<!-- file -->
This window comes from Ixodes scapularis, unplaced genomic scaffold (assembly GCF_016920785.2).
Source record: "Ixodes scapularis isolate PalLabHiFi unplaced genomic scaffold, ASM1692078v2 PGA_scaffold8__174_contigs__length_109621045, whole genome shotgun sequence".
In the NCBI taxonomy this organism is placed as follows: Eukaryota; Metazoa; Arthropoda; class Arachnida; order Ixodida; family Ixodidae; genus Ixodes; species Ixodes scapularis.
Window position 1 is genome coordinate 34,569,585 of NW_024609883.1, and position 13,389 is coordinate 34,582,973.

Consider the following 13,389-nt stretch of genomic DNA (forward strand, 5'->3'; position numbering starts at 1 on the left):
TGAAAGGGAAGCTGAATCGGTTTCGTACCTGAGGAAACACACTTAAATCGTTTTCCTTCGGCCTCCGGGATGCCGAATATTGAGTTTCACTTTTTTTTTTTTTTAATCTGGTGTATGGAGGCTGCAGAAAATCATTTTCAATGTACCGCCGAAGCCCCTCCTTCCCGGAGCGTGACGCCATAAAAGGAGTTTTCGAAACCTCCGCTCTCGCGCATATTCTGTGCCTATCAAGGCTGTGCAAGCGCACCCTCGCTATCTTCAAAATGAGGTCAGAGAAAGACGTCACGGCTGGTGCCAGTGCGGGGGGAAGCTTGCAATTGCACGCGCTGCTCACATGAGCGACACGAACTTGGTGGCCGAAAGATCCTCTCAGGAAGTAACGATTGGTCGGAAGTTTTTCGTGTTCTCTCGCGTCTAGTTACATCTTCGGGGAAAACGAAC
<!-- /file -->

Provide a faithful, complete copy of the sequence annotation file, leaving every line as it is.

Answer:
This window comes from Ixodes scapularis, unplaced genomic scaffold (assembly GCF_016920785.2).
Source record: "Ixodes scapularis isolate PalLabHiFi unplaced genomic scaffold, ASM1692078v2 PGA_scaffold8__174_contigs__length_109621045, whole genome shotgun sequence".
In the NCBI taxonomy this organism is placed as follows: Eukaryota; Metazoa; Arthropoda; class Arachnida; order Ixodida; family Ixodidae; genus Ixodes; species Ixodes scapularis.
Window position 1 is genome coordinate 34,569,585 of NW_024609883.1, and position 13,389 is coordinate 34,582,973.

Consider the following 13,389-nt stretch of genomic DNA (forward strand, 5'->3'; position numbering starts at 1 on the left):
TGAAAGGGAAGCTGAATCGGTTTCGTACCTGAGGAAACACACTTAAATCGTTTTCCTTCGGCCTCCGGGATGCCGAATATTGAGTTTCACTTTTTTTTTTTTTTAATCTGGTGTATGGAGGCTGCAGAAAATCATTTTCAATGTACCGCCGAAGCCCCTCCTTCCCGGAGCGTGACGCCATAAAAGGAGTTTTCGAAACCTCCGCTCTCGCGCATATTCTGTGCCTATCAAGGCTGTGCAAGCGCACCCTCGCTATCTTCAAAATGAGGTCAGAGAAAGACGTCACGGCTGGTGCCAGTGCGGGGGGAAGCTTGCAATTGCACGCGCTGCTCACATGAGCGACACGAACTTGGTGGCCGAAAGATCCTCTCAGGAAGTAACGATTGGTCGGAAGTTTTTCGTGTTCTCTCGCGTCTAGTTACATCTTCGGGGAAAACGAAC